Legal Aid Lawyer Can Be Sued Over Parental Abduction
Leyla Mirjavadi and her daughter, Saba, came to the United States and were granted political asylum. The daughter was the product of an arranged marriage in Iran. Mirjavadi's husband, Orang Fabriz was also her first cousin.
Fabriz also moved to the U.S. and was granted visitation rights. Mirjavadi, however, claims he threatened to kill her and she worried he would kidnap their child. Mirjavadi was so worried about a possible abduction that she had hired a lawyer to supervise Fabriz's visits with Saba.
Despite the precautions, Fabriz whisked away Saba away during a supervised visitation at a Stamford mall. By the time the supervising lawyer realized they were gone, father and daughter were on a plane headed to Turkey.
Mirjavadi may never see her daughter again, but because of a recent ruling by the state Supreme Court, she will at least get her day in court. The justices ruled that Mirjavadi's lawsuit against the lawyer tasked with preventing an abduction can proceed. The mother's lawyer said he'll ask for several million dollars when the case goes to trial, likely in 2014.
A trial court had initially tossed out the suit, claiming that the kidnapping was not foreseeable. The state Appellate Court disagreed, reasoning that once the trial court determined that abduction prevention was a purpose of the supervised visitations, the court could not then reasonably conclude that the event the defendant was hired to prevent was unforeseeable. The state Supreme Court justices, in an opinion written by Justice Peter T. Zarella, backed the Appellate Court.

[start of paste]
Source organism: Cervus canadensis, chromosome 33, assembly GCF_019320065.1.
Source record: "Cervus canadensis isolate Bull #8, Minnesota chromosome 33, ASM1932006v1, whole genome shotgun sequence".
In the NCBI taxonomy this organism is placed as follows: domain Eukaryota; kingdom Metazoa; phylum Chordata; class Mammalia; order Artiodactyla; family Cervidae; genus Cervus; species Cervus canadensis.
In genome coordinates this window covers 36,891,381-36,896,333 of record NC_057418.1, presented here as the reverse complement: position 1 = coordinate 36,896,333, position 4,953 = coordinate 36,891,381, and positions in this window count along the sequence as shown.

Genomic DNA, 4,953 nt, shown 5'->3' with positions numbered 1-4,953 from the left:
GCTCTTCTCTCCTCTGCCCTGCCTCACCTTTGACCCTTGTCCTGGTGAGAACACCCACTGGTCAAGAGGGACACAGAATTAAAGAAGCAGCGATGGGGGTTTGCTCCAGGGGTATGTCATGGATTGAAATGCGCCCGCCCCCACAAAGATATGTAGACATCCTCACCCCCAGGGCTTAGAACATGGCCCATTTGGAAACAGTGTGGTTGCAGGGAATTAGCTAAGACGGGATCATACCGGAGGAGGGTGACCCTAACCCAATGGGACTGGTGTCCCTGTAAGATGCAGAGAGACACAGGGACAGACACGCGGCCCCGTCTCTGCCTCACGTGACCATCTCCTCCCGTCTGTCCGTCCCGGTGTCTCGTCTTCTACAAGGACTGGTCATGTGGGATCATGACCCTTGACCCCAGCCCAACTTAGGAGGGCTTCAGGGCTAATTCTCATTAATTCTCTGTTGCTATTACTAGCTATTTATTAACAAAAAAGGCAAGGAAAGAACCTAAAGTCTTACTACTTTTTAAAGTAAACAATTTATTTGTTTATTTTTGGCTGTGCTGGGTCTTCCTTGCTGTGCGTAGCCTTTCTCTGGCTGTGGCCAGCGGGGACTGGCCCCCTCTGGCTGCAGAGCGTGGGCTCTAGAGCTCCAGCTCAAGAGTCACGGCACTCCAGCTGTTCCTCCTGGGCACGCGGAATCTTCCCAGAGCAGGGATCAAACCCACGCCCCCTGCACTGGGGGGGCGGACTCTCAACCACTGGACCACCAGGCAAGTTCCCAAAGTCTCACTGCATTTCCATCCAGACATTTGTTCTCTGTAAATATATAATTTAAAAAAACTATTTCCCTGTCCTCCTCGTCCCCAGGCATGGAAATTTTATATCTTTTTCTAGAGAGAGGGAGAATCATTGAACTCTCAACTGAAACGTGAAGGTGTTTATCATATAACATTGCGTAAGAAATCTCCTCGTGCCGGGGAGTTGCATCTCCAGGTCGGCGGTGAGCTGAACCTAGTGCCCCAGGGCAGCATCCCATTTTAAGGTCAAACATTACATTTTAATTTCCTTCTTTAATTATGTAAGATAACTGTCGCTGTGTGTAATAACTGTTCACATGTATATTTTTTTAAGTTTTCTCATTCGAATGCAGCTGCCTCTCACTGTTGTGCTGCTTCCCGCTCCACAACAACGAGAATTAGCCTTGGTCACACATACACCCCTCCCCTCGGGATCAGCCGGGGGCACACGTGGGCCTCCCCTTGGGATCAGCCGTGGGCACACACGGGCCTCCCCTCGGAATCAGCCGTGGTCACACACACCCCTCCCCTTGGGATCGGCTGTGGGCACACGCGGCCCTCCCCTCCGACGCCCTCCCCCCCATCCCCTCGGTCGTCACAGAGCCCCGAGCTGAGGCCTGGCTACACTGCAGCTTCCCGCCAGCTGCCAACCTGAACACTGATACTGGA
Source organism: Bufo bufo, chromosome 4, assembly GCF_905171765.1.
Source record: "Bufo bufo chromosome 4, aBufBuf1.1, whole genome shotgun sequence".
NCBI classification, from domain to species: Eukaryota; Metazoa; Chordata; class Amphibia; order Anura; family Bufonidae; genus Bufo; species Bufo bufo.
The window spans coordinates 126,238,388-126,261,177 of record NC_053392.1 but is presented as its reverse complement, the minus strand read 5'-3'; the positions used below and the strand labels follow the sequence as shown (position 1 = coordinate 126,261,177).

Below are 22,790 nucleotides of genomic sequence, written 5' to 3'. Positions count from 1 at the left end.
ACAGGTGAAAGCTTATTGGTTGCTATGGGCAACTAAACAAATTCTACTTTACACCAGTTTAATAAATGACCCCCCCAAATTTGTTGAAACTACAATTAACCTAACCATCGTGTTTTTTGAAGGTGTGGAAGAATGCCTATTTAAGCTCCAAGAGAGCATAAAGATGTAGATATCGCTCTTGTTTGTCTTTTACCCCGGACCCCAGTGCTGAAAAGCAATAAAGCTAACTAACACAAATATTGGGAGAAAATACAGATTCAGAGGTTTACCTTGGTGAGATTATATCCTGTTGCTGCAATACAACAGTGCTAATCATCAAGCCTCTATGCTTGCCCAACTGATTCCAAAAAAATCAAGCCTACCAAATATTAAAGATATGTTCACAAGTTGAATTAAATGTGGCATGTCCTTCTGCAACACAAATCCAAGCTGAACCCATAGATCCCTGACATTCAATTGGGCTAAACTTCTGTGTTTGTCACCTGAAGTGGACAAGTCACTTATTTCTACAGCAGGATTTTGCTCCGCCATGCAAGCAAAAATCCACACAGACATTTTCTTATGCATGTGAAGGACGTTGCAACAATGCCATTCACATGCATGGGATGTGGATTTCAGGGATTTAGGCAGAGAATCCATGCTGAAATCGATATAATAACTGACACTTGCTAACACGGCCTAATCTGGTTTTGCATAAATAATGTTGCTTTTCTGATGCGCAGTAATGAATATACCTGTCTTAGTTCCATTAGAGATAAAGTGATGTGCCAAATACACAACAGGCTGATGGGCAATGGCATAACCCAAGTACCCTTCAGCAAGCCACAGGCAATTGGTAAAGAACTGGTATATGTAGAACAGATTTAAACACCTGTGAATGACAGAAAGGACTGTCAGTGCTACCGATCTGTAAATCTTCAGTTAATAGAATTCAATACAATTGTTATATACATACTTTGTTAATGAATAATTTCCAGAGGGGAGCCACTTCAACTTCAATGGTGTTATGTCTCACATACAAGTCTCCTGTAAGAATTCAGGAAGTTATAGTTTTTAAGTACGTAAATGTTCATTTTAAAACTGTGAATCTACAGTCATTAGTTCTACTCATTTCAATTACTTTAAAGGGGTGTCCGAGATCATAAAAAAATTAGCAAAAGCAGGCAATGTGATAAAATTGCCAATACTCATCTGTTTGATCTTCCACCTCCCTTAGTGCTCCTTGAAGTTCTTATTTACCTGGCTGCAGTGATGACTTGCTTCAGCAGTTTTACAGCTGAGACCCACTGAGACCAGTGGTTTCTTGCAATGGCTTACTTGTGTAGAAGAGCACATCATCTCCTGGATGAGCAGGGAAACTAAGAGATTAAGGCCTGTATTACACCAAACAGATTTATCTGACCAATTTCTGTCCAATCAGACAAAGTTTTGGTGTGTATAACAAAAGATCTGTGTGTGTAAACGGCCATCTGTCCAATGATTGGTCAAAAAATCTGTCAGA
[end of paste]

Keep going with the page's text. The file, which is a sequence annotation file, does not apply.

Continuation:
"We agree with conclusion that the trial court's analysis of foreseeability was fundamentally flawed," wrote Zarella.
"We're happy with an affirmance," said the mother's lawyer, Brenden P. Leydon, of Tooher Wocl & Leydon in Stamford. "We're looking forward to going back to [the trial court] to prove our case. The heart of the matter… is the reason that the [lawyer] was there for the supervision in the first place — risk of flight."
Distraction At Mall
Mirjavadi, upon her divorce lawyer's recommendation, hired Maria Varone, a Bridgeport-based legal aid attorney, to supervise Saba's visits with Fabriz. "Varone got some prominence as supervisor in child custody roles, and actually [in one previous instance] had jumped on the hood of car when a father had tried to run away with a kid and was able to stop an abduction," Leydon explained. "That was part of the attraction for my client. 'This is the person I want to watch my kid.'"
The parties agreed that the visits would occur at the Stamford Town Center, a large shopping mall. The supervised visits continued for several months.